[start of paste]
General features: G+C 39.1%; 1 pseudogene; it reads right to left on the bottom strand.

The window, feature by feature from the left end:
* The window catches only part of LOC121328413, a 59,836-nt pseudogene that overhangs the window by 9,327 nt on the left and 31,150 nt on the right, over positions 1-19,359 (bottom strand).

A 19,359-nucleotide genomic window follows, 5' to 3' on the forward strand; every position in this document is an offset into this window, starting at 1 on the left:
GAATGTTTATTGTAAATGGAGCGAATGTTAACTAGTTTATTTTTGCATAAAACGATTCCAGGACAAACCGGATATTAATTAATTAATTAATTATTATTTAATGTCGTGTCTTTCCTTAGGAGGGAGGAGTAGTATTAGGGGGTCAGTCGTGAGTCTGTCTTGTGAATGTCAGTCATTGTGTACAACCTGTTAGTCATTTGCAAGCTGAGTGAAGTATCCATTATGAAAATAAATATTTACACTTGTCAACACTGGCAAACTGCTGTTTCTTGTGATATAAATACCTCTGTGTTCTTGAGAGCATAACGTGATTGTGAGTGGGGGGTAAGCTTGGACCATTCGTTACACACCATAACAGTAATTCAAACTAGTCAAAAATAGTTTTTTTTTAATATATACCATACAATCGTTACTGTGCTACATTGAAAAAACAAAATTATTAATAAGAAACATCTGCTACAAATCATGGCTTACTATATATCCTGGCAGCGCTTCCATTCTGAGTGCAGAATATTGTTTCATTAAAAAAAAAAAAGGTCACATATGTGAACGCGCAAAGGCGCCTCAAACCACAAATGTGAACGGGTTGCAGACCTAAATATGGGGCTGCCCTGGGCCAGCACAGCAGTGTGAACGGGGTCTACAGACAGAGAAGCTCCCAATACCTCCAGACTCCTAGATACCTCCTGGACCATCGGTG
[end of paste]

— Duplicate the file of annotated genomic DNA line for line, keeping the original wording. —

General features: G+C 39.1%; 1 pseudogene; it reads right to left on the bottom strand.

The window, feature by feature from the left end:
* The window catches only part of LOC121328413, a 59,836-nt pseudogene that overhangs the window by 9,327 nt on the left and 31,150 nt on the right, over positions 1-19,359 (bottom strand).

A 19,359-nucleotide genomic window follows, 5' to 3' on the forward strand; every position in this document is an offset into this window, starting at 1 on the left:
GAATGTTTATTGTAAATGGAGCGAATGTTAACTAGTTTATTTTTGCATAAAACGATTCCAGGACAAACCGGATATTAATTAATTAATTAATTATTATTTAATGTCGTGTCTTTCCTTAGGAGGGAGGAGTAGTATTAGGGGGTCAGTCGTGAGTCTGTCTTGTGAATGTCAGTCATTGTGTACAACCTGTTAGTCATTTGCAAGCTGAGTGAAGTATCCATTATGAAAATAAATATTTACACTTGTCAACACTGGCAAACTGCTGTTTCTTGTGATATAAATACCTCTGTGTTCTTGAGAGCATAACGTGATTGTGAGTGGGGGGTAAGCTTGGACCATTCGTTACACACCATAACAGTAATTCAAACTAGTCAAAAATAGTTTTTTTTTAATATATACCATACAATCGTTACTGTGCTACATTGAAAAAACAAAATTATTAATAAGAAACATCTGCTACAAATCATGGCTTACTATATATCCTGGCAGCGCTTCCATTCTGAGTGCAGAATATTGTTTCATTAAAAAAAAAAAAGGTCACATATGTGAACGCGCAAAGGCGCCTCAAACCACAAATGTGAACGGGTTGCAGACCTAAATATGGGGCTGCCCTGGGCCAGCACAGCAGTGTGAACGGGGTCTACAGACAGAGAAGCTCCCAATACCTCCAGACTCCTAGATACCTCCTGGACCATCGGTG